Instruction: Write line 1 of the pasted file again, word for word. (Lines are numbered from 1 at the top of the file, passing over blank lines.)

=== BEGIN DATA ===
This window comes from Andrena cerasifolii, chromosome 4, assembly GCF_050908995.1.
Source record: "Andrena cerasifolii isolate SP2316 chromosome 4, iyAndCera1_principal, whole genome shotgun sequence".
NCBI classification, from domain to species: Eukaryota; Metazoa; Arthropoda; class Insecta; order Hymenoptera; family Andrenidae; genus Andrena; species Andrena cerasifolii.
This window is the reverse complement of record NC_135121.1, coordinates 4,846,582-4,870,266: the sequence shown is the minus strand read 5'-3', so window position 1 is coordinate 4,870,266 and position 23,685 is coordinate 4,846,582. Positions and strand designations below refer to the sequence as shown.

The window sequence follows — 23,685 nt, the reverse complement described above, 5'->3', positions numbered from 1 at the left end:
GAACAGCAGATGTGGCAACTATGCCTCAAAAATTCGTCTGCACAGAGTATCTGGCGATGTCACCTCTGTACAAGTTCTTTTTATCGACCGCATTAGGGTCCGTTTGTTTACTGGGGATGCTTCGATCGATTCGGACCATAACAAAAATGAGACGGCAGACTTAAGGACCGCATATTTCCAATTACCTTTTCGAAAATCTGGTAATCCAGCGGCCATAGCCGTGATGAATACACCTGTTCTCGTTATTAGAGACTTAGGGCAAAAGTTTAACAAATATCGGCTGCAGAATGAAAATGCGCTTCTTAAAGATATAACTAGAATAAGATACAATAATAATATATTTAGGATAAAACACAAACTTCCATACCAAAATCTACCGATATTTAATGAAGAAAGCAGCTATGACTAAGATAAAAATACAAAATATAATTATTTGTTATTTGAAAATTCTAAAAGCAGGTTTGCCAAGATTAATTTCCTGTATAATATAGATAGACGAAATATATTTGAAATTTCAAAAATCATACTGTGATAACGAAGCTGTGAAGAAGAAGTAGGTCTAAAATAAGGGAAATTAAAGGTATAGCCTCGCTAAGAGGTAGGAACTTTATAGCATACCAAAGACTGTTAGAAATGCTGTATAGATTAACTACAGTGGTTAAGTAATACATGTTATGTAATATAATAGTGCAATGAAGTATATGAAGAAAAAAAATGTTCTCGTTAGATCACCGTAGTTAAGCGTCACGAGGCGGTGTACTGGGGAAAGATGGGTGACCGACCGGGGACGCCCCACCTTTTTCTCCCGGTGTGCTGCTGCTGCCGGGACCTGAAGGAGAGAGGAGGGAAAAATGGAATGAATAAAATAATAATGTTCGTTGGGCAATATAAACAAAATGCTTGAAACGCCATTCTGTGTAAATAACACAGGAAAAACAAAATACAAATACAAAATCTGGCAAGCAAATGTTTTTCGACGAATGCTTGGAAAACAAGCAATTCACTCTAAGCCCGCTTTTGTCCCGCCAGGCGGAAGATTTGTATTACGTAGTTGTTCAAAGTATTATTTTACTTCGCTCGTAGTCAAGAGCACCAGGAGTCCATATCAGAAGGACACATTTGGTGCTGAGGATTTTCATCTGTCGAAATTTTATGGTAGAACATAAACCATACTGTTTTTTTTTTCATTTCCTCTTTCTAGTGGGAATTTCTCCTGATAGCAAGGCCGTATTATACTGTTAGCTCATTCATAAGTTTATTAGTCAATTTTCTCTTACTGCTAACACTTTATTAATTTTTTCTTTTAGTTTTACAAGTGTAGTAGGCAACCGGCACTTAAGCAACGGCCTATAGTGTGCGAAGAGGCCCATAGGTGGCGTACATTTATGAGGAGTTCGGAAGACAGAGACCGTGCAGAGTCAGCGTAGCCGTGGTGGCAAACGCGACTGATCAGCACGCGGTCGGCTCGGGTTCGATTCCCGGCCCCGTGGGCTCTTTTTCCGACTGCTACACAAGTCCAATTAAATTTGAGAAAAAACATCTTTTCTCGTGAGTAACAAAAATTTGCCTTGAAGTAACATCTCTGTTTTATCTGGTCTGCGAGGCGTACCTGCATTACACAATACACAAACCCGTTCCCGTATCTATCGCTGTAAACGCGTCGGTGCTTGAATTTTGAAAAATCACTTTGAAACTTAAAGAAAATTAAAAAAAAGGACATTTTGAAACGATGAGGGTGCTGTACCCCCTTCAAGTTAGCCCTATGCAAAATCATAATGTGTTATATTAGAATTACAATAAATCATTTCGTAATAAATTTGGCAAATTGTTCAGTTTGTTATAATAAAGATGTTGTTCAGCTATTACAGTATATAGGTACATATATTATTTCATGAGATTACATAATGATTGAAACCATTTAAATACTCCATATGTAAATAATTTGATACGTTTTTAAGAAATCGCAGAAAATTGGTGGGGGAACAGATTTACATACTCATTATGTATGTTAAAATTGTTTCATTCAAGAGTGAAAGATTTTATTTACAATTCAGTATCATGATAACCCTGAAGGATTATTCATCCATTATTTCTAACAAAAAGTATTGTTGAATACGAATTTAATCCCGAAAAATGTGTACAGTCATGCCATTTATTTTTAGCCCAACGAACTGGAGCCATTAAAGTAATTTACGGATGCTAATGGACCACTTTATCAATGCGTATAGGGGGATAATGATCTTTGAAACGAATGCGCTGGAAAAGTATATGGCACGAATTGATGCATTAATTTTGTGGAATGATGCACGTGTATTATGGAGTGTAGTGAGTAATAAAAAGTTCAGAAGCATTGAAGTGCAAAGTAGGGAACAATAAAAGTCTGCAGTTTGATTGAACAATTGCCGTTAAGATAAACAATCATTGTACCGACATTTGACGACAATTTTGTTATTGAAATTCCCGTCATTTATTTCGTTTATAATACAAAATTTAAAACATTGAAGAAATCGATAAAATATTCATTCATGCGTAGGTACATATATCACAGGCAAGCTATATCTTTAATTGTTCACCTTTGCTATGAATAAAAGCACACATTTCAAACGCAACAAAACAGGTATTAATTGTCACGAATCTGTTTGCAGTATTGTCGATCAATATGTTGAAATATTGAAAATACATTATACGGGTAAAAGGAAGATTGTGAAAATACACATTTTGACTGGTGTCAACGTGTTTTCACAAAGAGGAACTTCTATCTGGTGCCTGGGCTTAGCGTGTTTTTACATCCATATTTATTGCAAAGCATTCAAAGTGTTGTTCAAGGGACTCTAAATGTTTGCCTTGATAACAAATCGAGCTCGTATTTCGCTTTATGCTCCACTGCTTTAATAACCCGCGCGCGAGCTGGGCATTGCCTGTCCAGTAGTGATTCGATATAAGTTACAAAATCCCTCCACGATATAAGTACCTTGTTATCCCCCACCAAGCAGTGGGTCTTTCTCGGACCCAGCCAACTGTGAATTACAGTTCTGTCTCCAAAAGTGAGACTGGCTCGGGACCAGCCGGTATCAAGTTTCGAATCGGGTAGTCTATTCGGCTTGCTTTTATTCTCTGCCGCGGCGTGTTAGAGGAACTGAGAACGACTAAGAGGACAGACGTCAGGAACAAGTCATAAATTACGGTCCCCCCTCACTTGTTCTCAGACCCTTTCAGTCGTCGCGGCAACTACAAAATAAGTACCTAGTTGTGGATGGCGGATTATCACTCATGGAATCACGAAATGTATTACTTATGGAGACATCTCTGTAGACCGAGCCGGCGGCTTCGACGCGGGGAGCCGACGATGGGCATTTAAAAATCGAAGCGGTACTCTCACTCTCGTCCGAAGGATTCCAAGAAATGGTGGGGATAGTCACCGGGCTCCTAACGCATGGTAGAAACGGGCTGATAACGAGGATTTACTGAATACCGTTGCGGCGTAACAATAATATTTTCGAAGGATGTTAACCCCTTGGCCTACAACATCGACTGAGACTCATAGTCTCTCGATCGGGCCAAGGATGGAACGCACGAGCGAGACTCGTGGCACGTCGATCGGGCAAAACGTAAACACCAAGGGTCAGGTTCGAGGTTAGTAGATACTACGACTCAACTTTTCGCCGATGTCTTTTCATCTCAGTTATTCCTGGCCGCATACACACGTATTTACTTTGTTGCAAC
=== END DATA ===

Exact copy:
This window comes from Andrena cerasifolii, chromosome 4, assembly GCF_050908995.1.